Tuesday, 22 March 2011

In the US, suburban shopping malls can become green community spaces

At the recent Ecobuild conference, architect Ellen Dunham-Jones spoke about how some suburban shopping malls in the United States are changing into green community spaces. Juliet Heller reports

With much of the suburban landscape in the United State now aging, architect Ellen Dunham-Jones, author of Retrofitting Suburbia, says there is an opportunity to re-develop and re-invent malls and business parks into green and “walk-able” spaces.

The carbon footprint in suburbs is three times bigger than in cities. People in the suburbs depend on fossil fuels, particularly oil, and there are public health issues also emerging. For instance, obesity from the sedentary lifestyle is leading to heart disease and diabetes.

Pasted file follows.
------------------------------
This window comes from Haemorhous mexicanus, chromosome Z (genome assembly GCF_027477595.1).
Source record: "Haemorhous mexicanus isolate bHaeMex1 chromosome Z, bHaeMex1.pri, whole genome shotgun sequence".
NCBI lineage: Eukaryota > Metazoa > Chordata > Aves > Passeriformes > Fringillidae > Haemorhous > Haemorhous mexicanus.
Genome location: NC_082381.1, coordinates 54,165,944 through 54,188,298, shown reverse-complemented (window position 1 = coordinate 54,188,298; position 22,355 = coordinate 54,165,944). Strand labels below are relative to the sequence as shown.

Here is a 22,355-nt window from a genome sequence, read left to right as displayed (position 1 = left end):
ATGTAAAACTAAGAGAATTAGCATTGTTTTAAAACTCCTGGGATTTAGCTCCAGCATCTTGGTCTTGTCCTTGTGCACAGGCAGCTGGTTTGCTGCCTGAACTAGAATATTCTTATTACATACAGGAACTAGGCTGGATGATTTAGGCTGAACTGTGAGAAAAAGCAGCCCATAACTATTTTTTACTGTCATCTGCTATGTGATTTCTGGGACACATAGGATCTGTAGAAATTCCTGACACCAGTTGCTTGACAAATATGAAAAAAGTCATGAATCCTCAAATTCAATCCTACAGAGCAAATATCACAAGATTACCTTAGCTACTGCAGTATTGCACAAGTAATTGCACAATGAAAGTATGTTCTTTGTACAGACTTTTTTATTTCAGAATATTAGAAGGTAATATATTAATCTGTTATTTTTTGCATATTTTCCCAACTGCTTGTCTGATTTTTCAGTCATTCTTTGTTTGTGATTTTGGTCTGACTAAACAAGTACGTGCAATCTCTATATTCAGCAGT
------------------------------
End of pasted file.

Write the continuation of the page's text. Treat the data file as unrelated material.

There has also been a surprising demographic shift: it looks as if around two-thirds of suburban households will no longer have children. Increasingly the suburbs is populated by retirees and young professionals, so the needs and demands of these spaces are changing accordingly.

By greening the landscape with trees, greening the transport system to reduce car use, and redesigning the buildings to be more comfortable and efficient, the areas are being transformed, and others are following their example.

You can watch Ellen Dunham-Jones's TED talk on retrofitting suburbia

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